Photograph by ESO/G. Lombardi
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In 2012, the Geminids made a spectacular appearance over ESO's Paranal Observatory in Chile.

Photograph by ESO/G. Lombardi

Watch Year's Best Meteor Shower this Weekend

Every December, the Geminids light up the night sky.

As the holiday season approaches, skywatchers can begin celebrating early with Mother Nature’s gift of a celestial fireworks show: the Geminid meteor shower.

Considered one of the best astronomical events of the year, the Geminids return every December 13 and 14, with dozens of shooting stars per hour lighting up the night sky.  And this year’s performance promises to be particularly good since the moon will be out of the sky during peak times, creating ideal conditions to view even the faintest of shooting stars.

Most meteors are not big chunks of rock or metal, but sand-grain sized particles. Traveling at incredible speeds—sometimes over 100,000 miles per hour—they burn up within a fraction of a second after slamming into the upper atmosphere. Their fiery demise creates momentary streaks of light we affectionately call shooting stars.

On a typical night, shooting stars can be seen, on average, 15 minutes apart. A meteor shower occurs when, every so often, the Earth plows through a cloud of particles shed by passing comets.

Meteor Showers 101

Meteor showers bring interplanetary debris, ranging from pebbles to boulders, into Earth's atmosphere. Find out how these dazzling displays come about.

The Geminids, however, are debris from 3200 Phaethon, a bizarre object that astronomers have dubbed a “rock comet”—an asteroid that coughs up dust when it passes close to the sun and thermal heating causes it to fracture.

This year, the peak of the shower—when the hourly rates will skyrocket to as much as 120 meteors per hour—is predicted to occur on Dec.14, around 2:00 am GMT, just as Earth plunges into the densest part of the debris cloud. Observers stuck in light-polluted city suburbs can expect more modest numbers ranging from 20 to 60 per hour.  

The best times to catch all the cosmic action will be from 10 pm local time on Sunday, until predawn hours Monday. This means that Europe and Eastern North America will have the best seats on Earth as the Geminids really kick in under the darkest overnight hours.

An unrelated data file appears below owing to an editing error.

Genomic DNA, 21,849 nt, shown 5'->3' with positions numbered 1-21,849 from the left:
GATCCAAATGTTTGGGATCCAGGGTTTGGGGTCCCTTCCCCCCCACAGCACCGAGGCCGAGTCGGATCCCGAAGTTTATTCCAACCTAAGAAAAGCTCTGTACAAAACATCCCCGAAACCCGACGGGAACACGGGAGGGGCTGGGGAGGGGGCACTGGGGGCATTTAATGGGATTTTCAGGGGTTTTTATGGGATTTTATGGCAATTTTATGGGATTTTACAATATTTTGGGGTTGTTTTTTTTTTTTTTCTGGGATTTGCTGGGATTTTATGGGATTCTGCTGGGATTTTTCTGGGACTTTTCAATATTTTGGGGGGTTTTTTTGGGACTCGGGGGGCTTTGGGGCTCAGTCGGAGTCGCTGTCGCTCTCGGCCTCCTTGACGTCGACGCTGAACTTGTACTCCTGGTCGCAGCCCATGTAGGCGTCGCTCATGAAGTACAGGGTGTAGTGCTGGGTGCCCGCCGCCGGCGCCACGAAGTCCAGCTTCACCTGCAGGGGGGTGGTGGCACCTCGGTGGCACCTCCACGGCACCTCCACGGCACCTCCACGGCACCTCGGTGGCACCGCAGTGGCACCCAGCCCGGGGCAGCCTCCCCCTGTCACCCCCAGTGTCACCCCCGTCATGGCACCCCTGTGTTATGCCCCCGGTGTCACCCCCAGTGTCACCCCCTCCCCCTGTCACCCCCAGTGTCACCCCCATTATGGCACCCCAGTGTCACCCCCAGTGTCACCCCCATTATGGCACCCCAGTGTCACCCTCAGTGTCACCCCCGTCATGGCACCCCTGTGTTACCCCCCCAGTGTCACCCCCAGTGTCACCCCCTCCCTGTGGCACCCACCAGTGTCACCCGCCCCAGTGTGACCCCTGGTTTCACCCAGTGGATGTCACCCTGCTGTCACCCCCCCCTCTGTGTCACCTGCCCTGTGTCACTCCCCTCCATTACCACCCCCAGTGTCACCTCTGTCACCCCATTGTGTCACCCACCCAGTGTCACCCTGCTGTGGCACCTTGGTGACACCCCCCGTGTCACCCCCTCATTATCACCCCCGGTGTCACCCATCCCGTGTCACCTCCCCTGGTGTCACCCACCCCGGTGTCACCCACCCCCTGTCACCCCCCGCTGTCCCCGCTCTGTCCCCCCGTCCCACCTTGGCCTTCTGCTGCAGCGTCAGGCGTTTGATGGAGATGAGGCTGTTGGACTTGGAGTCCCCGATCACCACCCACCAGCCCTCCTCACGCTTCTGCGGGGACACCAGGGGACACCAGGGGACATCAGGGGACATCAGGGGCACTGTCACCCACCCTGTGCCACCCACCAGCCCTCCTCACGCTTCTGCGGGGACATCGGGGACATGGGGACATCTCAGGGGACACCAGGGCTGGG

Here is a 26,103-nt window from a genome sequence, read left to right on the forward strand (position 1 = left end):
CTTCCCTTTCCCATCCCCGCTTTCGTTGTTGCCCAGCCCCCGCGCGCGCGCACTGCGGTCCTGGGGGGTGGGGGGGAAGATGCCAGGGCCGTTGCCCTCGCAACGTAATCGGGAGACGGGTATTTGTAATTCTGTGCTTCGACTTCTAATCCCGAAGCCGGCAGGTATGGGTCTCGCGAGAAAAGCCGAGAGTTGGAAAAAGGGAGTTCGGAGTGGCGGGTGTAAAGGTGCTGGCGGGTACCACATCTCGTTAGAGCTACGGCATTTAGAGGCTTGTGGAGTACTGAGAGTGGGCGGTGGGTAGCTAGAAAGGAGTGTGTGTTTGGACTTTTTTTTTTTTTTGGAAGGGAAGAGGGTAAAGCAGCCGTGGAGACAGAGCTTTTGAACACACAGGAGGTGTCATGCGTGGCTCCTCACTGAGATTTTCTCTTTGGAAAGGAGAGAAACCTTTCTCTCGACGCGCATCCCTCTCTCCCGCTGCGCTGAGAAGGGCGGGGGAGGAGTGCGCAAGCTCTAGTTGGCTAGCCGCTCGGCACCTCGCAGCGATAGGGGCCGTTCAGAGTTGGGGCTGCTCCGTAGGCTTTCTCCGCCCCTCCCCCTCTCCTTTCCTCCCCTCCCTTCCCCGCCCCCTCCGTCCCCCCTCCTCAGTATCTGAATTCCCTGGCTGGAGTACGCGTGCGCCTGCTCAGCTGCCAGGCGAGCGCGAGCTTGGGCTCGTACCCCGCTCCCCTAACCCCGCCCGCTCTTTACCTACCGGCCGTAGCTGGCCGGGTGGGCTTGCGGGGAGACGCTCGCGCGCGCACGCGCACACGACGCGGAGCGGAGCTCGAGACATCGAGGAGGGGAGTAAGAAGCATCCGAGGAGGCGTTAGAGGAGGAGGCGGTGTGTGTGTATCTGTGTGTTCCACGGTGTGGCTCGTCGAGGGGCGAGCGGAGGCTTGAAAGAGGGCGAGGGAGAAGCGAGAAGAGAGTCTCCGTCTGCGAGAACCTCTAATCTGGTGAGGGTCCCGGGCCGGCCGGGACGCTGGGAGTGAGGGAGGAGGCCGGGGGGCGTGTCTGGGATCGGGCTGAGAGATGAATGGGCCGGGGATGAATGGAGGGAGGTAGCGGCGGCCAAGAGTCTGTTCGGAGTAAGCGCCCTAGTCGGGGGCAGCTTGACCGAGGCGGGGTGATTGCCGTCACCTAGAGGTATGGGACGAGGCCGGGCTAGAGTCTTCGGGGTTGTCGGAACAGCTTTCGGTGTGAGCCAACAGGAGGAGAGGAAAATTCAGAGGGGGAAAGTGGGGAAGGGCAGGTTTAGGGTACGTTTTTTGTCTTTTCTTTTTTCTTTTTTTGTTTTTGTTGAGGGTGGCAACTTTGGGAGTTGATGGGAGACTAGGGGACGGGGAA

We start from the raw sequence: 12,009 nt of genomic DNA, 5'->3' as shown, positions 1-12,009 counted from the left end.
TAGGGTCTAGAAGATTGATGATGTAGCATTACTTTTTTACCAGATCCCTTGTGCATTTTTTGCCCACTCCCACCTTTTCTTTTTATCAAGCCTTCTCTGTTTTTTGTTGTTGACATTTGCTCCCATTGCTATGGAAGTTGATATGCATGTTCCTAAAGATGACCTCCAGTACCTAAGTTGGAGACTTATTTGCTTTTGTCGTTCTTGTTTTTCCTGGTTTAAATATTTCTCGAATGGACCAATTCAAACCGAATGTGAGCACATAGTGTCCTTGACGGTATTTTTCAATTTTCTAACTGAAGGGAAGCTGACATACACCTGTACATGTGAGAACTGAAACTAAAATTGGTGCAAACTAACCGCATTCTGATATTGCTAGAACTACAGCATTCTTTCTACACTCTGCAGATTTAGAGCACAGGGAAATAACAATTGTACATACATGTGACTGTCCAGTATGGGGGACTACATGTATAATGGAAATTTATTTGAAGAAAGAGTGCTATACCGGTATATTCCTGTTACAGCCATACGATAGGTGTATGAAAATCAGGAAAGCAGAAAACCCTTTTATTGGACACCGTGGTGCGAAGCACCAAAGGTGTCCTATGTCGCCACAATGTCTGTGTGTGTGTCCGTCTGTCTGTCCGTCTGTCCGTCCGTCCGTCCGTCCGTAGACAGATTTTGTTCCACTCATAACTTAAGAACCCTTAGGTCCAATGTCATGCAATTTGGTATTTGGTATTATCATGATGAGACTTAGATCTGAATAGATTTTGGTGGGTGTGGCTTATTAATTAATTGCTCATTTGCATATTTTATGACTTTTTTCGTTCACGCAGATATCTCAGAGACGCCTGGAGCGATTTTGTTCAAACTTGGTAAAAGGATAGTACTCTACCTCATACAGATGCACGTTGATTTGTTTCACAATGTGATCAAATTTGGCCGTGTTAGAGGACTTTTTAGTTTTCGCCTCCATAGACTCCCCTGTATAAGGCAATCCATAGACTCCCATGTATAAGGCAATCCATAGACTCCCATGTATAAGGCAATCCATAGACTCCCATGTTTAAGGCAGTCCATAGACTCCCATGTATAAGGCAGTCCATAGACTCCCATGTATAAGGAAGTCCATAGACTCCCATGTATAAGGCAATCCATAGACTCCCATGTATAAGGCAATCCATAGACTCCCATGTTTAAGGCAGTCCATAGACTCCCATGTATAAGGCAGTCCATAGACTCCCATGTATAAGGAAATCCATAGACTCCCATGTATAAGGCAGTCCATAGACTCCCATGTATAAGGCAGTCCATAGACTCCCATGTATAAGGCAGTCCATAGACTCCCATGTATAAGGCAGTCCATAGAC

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Geminid meteors appear to radiate out from their namesake constellation, which rises above your local eastern horizon in the late evening.

However observers around the entire Northern Hemisphere should get to see plenty of the show too because the Geminids begin picking up activity a few days before and continue with straggler meteors for a few days after the two peak nights. No need for binoculars or telescope, naked-eyes are the best way to watch meteors streak across the sky.

The Geminids are also fun to watch because when the meteors hit the atmosphere, they do so at a slower rate than what is seen with most other annual showers. They burn up at around 20 miles per second, producing beautiful long arcs across the sky—many lasting a second or two.

The shower gets its name from the Gemini constellation they appear to radiate out from. So the best time to see meteors zip across the sky is when the constellation rises above your local eastern horizon, which occurs after 9 pm local time.

The Geminid meteor shower historically hasn’t gotten as much press as its more famous cousin—the August Perseids—because it coincides with the busy holidays and the chilly  December weather.

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Astronomers have dubbed 3200 Phaethon a “rock comet.” It’s an asteroid that completes an orbit around the Sun every 1.4 years and, like a comet, has a highly elongated path. When near the sun, heat causes it to crack and shed debris.

But for those who brave the cold, there are plenty of wishes to be made with the Geminids.

Clear skies!

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